• August 16 & 17: McLaren Field, 313 Loring Road, Levittown
  • August 23 & 24: Echo Park, 399 Nassau Road, West Hempstead
  • August 30 & 31: Forest City Park, 3099 Morgan Drive, Wantagh
  • Sept. 6 & 7: Shell Creek Park, Vanderbilt Avenue & Traymore Blvd., Island Park
  • Sept. 10 & 13 (Sun. & Wed.): Salisbury Park Ballfields, Salisbury Park Drive, East Meadow
  • Sept. 19 & 20 (Tues. & Wed.): Guy Lombardo Marina, 898 Guy Lombardo Avenue, Freeport
  • Sept. 27 & 28: Hewlett Point Park, 130 Hewlett Point Avenue, Bay Park

 

Visit the Town of Hempstead website

Town of Hempstead Lacrosse Academy Gearing Up for Season

Located in the historic hotbed of lacrosse on Long Island, the Town of Hempstead’s heralded Lacrosse Academy provides youngsters with top flight instruction from some of the finest coaches and players in the region for an affordable price. Spots are still available for the Town of Hempstead Lacrosse Academy’s weekly summer clinics, which started with the first clinic at Seamans Neck Park in Seaford on June 26th.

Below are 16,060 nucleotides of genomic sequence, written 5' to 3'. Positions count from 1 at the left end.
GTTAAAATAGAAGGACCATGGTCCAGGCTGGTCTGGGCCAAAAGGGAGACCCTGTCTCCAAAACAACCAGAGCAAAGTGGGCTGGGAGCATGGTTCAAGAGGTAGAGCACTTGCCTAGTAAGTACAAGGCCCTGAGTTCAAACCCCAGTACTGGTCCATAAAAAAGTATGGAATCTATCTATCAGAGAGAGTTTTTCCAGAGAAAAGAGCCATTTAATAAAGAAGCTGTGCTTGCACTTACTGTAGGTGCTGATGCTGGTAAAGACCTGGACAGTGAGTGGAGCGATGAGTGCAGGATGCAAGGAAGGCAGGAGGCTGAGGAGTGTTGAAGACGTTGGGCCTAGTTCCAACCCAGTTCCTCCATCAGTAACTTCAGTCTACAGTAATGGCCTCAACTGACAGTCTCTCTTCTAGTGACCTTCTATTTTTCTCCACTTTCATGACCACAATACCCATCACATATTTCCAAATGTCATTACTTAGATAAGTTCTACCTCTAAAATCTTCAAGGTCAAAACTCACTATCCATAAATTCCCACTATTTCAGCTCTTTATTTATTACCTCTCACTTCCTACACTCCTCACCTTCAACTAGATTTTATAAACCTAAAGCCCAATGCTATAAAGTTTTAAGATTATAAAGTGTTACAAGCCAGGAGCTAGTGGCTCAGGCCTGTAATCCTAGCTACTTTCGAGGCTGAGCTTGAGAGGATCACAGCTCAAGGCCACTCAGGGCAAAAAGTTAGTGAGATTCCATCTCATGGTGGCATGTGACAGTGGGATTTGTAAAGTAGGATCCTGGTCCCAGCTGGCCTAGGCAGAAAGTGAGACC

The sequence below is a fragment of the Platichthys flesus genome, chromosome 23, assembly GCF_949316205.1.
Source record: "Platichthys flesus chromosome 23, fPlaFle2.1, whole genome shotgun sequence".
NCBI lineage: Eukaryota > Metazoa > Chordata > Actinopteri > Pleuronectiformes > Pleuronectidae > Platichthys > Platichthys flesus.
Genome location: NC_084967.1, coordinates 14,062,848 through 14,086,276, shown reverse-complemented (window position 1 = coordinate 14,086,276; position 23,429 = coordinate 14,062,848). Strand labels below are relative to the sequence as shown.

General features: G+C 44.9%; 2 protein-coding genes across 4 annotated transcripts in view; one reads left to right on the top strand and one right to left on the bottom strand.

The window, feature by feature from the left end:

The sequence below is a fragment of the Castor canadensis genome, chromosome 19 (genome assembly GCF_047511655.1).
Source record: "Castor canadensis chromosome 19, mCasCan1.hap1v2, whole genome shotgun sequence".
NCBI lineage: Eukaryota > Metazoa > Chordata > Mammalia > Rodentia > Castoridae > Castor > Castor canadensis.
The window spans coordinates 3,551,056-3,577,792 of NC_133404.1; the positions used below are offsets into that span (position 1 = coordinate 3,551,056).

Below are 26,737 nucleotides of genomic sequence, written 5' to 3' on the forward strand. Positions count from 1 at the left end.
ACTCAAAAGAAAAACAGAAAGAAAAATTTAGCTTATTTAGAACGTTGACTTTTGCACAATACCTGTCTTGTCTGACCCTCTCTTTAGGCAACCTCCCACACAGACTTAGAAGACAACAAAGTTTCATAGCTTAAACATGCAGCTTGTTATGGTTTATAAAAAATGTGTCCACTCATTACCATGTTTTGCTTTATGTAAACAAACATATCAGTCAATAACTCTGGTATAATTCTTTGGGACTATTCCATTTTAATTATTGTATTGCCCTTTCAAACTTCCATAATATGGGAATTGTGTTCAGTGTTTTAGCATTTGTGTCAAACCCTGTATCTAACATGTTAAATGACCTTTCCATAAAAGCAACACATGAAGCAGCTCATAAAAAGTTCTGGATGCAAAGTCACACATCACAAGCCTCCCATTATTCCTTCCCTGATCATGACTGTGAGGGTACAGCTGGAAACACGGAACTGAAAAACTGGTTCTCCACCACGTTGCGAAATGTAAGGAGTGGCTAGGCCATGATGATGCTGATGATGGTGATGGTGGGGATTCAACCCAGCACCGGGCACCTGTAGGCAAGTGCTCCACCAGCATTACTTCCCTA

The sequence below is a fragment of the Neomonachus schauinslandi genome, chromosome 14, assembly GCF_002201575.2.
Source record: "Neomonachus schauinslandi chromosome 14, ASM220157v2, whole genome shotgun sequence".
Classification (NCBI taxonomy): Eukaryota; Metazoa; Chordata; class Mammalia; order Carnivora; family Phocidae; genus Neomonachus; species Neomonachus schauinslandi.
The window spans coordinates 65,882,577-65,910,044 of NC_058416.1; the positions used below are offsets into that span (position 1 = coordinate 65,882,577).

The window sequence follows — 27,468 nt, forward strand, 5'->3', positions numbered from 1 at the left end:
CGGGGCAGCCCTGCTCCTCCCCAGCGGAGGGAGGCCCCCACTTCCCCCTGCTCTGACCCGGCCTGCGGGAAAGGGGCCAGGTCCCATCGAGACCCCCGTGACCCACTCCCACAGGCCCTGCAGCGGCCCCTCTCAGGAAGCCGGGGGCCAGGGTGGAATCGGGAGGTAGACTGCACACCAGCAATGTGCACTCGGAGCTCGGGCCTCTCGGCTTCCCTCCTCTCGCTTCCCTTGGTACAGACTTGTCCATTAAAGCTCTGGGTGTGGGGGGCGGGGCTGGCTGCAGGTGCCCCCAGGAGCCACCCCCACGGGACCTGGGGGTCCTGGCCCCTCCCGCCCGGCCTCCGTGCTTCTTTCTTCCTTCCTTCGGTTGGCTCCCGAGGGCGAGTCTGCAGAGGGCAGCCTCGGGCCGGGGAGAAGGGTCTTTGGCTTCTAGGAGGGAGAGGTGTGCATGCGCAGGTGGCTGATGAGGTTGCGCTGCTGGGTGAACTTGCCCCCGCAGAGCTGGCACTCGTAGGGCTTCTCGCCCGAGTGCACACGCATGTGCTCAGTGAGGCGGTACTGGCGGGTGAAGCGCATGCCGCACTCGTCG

Learning from Long Island’s finest coaches and players, many of whom were All-Americans, youth lacrosse players from the ages of 5 to 15 will gain expert instruction and have plenty of opportunities to sharpen their shooting, passing, catching and defending skills.

 

“Though Long Island has long been at the epicenter of lacrosse, the sport has grown across the nation to astronomical levels,” Santino said. “Our Lacrosse Academy is here to provide youngsters with world class instruction to prepare them for top competition.”